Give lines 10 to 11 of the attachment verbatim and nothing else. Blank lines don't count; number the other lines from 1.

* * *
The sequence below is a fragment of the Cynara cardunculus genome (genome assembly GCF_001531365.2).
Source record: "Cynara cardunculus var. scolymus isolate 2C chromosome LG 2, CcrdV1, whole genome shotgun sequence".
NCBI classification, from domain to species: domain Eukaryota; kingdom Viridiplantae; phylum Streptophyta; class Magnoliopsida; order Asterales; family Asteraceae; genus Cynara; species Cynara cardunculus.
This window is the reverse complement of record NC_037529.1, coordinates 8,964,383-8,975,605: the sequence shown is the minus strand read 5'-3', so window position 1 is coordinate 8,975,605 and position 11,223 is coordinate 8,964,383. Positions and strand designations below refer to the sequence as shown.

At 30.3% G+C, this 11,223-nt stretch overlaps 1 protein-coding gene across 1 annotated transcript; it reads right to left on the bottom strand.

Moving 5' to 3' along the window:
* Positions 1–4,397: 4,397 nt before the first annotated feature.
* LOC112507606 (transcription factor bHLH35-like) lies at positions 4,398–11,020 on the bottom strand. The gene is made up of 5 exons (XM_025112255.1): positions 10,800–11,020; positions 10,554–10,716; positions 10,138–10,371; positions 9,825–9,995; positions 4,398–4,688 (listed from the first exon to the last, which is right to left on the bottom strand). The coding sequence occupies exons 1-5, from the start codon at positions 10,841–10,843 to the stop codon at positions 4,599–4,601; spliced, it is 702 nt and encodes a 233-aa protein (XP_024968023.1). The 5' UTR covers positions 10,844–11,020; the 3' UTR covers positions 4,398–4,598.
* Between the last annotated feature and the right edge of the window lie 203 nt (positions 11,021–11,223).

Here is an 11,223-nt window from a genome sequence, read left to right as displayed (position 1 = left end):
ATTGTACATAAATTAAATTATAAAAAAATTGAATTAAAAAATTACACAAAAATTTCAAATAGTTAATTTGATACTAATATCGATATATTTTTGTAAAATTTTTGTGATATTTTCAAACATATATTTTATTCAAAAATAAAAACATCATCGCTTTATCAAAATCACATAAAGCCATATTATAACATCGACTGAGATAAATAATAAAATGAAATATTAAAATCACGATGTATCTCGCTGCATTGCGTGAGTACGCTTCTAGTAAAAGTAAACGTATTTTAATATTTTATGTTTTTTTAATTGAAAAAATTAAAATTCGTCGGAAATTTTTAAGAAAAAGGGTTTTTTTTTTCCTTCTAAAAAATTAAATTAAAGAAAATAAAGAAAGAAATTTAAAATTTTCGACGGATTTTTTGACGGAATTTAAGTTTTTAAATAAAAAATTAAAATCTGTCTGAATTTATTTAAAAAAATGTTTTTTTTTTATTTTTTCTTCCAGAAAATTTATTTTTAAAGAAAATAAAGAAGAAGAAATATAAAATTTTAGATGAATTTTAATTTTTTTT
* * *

Here is an 11,223-nt window from a genome sequence, read left to right as displayed (position 1 = left end):
ATTGTACATAAATTAAATTATAAAAAAATTGAATTAAAAAATTACACAAAAATTTCAAATAGTTAATTTGATACTAATATCGATATATTTTTGTAAAATTTTTGTGATATTTTCAAACATATATTTTATTCAAAAATAAAAACATCATCGCTTTATCAAAATCACATAAAGCCATATTATAACATCGACTGAGATAAATAATAAAATGAAATATTAAAATCACGATGTATCTCGCTGCATTGCGTGAGTACGCTTCTAGTAAAAGTAAACGTATTTTAATATTTTATGTTTTTTTAATTGAAAAAATTAAAATTCGTCGGAAATTTTTAAGAAAAAGGGTTTTTTTTTTCCTTCTAAAAAATTAAATTAAAGAAAATAAAGAAAGAAATTTAAAATTTTCGACGGATTTTTTGACGGAATTTAAGTTTTTAAATAAAAAATTAAAATCTGTCTGAATTTATTTAAAAAAATGTTTTTTTTTTATTTTTTCTTCCAGAAAATTTATTTTTAAAGAAAATAAAGAAGAAGAAATATAAAATTTTAGATGAATTTTAATTTTTTTT